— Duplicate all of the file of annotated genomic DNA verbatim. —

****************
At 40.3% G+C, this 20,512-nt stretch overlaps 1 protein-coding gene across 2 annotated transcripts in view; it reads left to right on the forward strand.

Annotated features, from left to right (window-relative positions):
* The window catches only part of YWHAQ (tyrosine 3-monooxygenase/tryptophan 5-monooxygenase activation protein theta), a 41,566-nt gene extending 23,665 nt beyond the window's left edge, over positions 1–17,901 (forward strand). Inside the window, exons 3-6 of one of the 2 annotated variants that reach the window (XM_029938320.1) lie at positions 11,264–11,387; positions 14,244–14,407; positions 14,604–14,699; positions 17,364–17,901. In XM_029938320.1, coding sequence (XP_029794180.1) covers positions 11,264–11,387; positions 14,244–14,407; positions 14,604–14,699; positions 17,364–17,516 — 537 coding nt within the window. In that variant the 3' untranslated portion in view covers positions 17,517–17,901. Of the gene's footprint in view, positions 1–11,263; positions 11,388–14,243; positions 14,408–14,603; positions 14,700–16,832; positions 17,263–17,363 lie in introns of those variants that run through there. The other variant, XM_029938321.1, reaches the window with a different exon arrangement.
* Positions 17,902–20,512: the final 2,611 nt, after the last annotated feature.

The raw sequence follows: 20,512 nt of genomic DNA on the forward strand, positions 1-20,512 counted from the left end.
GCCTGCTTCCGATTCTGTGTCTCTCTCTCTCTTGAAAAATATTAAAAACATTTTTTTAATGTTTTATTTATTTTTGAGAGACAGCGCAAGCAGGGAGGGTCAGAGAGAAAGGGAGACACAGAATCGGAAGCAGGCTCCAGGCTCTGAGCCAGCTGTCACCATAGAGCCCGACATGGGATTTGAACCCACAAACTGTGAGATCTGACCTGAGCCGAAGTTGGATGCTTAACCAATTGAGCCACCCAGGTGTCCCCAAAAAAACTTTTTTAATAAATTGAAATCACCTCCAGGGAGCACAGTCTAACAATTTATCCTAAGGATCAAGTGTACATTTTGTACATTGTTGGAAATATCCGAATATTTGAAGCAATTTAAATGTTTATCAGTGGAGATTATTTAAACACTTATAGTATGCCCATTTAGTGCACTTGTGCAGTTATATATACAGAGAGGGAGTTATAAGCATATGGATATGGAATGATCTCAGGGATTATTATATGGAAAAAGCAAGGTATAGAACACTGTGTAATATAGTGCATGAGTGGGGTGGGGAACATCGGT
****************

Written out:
At 40.3% G+C, this 20,512-nt stretch overlaps 1 protein-coding gene across 2 annotated transcripts in view; it reads left to right on the forward strand.

Annotated features, from left to right (window-relative positions):
* The window catches only part of YWHAQ (tyrosine 3-monooxygenase/tryptophan 5-monooxygenase activation protein theta), a 41,566-nt gene extending 23,665 nt beyond the window's left edge, over positions 1–17,901 (forward strand). Inside the window, exons 3-6 of one of the 2 annotated variants that reach the window (XM_029938320.1) lie at positions 11,264–11,387; positions 14,244–14,407; positions 14,604–14,699; positions 17,364–17,901. In XM_029938320.1, coding sequence (XP_029794180.1) covers positions 11,264–11,387; positions 14,244–14,407; positions 14,604–14,699; positions 17,364–17,516 — 537 coding nt within the window. In that variant the 3' untranslated portion in view covers positions 17,517–17,901. Of the gene's footprint in view, positions 1–11,263; positions 11,388–14,243; positions 14,408–14,603; positions 14,700–16,832; positions 17,263–17,363 lie in introns of those variants that run through there. The other variant, XM_029938321.1, reaches the window with a different exon arrangement.
* Positions 17,902–20,512: the final 2,611 nt, after the last annotated feature.

The raw sequence follows: 20,512 nt of genomic DNA on the forward strand, positions 1-20,512 counted from the left end.
GCCTGCTTCCGATTCTGTGTCTCTCTCTCTCTTGAAAAATATTAAAAACATTTTTTTAATGTTTTATTTATTTTTGAGAGACAGCGCAAGCAGGGAGGGTCAGAGAGAAAGGGAGACACAGAATCGGAAGCAGGCTCCAGGCTCTGAGCCAGCTGTCACCATAGAGCCCGACATGGGATTTGAACCCACAAACTGTGAGATCTGACCTGAGCCGAAGTTGGATGCTTAACCAATTGAGCCACCCAGGTGTCCCCAAAAAAACTTTTTTAATAAATTGAAATCACCTCCAGGGAGCACAGTCTAACAATTTATCCTAAGGATCAAGTGTACATTTTGTACATTGTTGGAAATATCCGAATATTTGAAGCAATTTAAATGTTTATCAGTGGAGATTATTTAAACACTTATAGTATGCCCATTTAGTGCACTTGTGCAGTTATATATACAGAGAGGGAGTTATAAGCATATGGATATGGAATGATCTCAGGGATTATTATATGGAAAAAGCAAGGTATAGAACACTGTGTAATATAGTGCATGAGTGGGGTGGGGAACATCGGT